Saturday is the longest day of the year. I’ve just suggested to my son, who is twelve, that we head down around midnight, when it will barely be dark, and the tide will still be quite high.
I shall report back!
Art Materials I Use and Can Recommend
My favourite watercolours are made by Schmincke. I use a very small set when I am on the move, or this set of 24, which is available to buy here from Utrecht Art Supplies (in the US):-
or in the UK and EU :-
I also use Escoda Versatil brushes (available from Dick Blick in the US) :-
or from Jackson’s in the UK and EU :-
There are three pens I always use. The first is the Platinum Carbon pen, which can be used with cartridges or a converter. A converter is useful when you are choosing your own ink. The Platinum has never let me down: they tell you to use it every couple of days to avoid clogging, but I have left it longer than that and I have never had a problem in many years of use. It is also very reasonably priced and is available to buy from Amazon :-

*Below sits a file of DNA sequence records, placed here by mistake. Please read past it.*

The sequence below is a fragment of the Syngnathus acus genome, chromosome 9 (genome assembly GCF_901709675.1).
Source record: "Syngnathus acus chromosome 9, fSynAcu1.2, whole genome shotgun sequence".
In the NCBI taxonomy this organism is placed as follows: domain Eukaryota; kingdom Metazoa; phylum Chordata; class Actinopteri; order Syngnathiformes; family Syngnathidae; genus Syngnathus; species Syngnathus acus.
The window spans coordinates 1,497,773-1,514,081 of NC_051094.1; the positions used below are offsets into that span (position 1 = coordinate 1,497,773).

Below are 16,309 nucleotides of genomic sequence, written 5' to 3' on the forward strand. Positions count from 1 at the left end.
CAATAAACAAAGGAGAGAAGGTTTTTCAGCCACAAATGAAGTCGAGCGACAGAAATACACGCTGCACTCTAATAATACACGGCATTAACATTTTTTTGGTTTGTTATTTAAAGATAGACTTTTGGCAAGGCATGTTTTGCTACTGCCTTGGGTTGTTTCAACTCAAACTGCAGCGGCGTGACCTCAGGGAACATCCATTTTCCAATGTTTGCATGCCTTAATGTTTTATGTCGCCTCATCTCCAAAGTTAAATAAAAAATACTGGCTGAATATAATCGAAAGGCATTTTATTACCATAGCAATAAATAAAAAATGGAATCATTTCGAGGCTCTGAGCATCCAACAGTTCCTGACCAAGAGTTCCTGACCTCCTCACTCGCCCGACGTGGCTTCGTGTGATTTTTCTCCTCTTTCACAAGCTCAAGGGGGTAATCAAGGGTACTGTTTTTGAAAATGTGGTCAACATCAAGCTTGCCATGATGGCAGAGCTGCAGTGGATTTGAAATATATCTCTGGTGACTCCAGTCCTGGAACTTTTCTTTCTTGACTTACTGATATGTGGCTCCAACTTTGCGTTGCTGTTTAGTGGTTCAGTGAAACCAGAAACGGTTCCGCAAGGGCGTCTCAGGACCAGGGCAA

The second pen I am never without is the Kuretake Brush Pen. I always use waterproof Platinum Carbon ink cartridges in my brush pen. This is available to buy here from Dick Blick in the US :-
or from Jackson’s in the UK and EU :-
The third pen I really enjoy using is more expensive, but I chose it for its flexible steel nib, which gives a lovely variable line thickness. It’s the Namiki Falcon and is available here from Amazon :-
I find that grey ink gives a softer line than black – it’s more like a pencil line – and I always make sure at least one of my fountain pens contains grey ink. I use Lexington Gray by Noodler’s, which is waterproof when dry, also from Amazon :-
I use various types of watercolour paper, but one I come back to a lot is by Langton, available here from Dick Blick :-